Japanese student discovers new crustacean species in deep sea hydrothermal vent

Date: May 20, 2018

Source: EurekAlert!
Kumamoto University

A new species of microcrustacean (Stygiopontius ) was collected from a submarine hot spring (hydrothermal vent) of a volcanic seamount (Myojin-sho caldera) in the Pacific Ocean off the coast of Japan. This crustacean group lives only around deep-sea hydrothermal vents in the central Atlantic or eastern Pacific Oceans. The new species is the first of its kind discovered in Japanese waters. Reina Senokuchi, a Kumamoto University student, was the first to make the discovery saying, “When I realized that it might be a new species, I was both delighted and very surprised. I couldn’t believe it was true.”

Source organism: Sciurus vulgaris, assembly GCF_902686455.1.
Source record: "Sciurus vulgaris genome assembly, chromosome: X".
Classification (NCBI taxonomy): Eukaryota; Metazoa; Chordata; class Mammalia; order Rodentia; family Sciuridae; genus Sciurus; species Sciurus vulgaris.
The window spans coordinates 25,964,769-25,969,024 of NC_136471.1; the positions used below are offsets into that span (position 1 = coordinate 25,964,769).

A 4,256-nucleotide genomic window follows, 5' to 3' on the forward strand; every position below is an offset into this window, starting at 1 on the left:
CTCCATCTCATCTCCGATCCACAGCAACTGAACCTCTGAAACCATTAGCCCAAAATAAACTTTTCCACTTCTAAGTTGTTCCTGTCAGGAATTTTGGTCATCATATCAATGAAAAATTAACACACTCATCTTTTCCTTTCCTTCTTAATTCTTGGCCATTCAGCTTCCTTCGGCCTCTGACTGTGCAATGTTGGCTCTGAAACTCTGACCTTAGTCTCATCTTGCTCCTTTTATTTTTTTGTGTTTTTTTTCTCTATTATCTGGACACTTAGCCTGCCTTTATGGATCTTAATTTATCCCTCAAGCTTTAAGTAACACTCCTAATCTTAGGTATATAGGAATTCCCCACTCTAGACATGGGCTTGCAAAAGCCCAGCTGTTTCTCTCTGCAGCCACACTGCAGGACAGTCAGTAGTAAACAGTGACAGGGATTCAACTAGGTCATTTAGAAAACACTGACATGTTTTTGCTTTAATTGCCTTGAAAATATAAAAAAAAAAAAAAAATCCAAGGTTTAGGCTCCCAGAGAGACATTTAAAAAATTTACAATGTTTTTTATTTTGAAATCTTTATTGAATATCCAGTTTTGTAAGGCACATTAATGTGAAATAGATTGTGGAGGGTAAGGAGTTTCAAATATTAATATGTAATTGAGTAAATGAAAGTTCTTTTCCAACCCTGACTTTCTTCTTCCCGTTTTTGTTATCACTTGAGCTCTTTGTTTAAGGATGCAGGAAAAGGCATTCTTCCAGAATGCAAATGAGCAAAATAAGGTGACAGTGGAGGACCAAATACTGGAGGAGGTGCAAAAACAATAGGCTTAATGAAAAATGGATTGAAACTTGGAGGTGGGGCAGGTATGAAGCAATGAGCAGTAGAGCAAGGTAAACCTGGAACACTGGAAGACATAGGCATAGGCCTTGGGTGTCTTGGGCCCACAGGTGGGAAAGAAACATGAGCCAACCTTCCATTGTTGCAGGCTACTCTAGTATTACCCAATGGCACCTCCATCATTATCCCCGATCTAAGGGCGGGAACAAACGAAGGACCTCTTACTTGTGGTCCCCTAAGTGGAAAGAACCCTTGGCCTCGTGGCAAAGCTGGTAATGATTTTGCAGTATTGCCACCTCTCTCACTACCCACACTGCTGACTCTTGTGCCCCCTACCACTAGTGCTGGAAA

Portals to New Worlds

There are many hydrothermal vents in the deep waters east of Japan. The water in these vents is heated by volcanic activity under the ocean floor blown into the sea. In the vicinity of these openings, bacteria function as the primary producer of organic matter and convert mineral resources contained in the hot water into energy, a process called chemosynthesis. The organisms here are not found in any other type of environment on the planet. Some can be found in vents throughout the world’s oceans, yet others appear to live only in specific areas.

A research group headed by Associate Professor Motohiro Shimanaga of Kumamoto University studies the ecosystems of deep sea hydrothermal vents. Between 2012 and 2014, Dr. Shimanaga’s group surveyed hydrothermal vents in the calderas of three submarine volcanos in the Izu Islands (in the Izu-Bonin Arc) and collected samples of organisms to learn more about these mysterious life forms.

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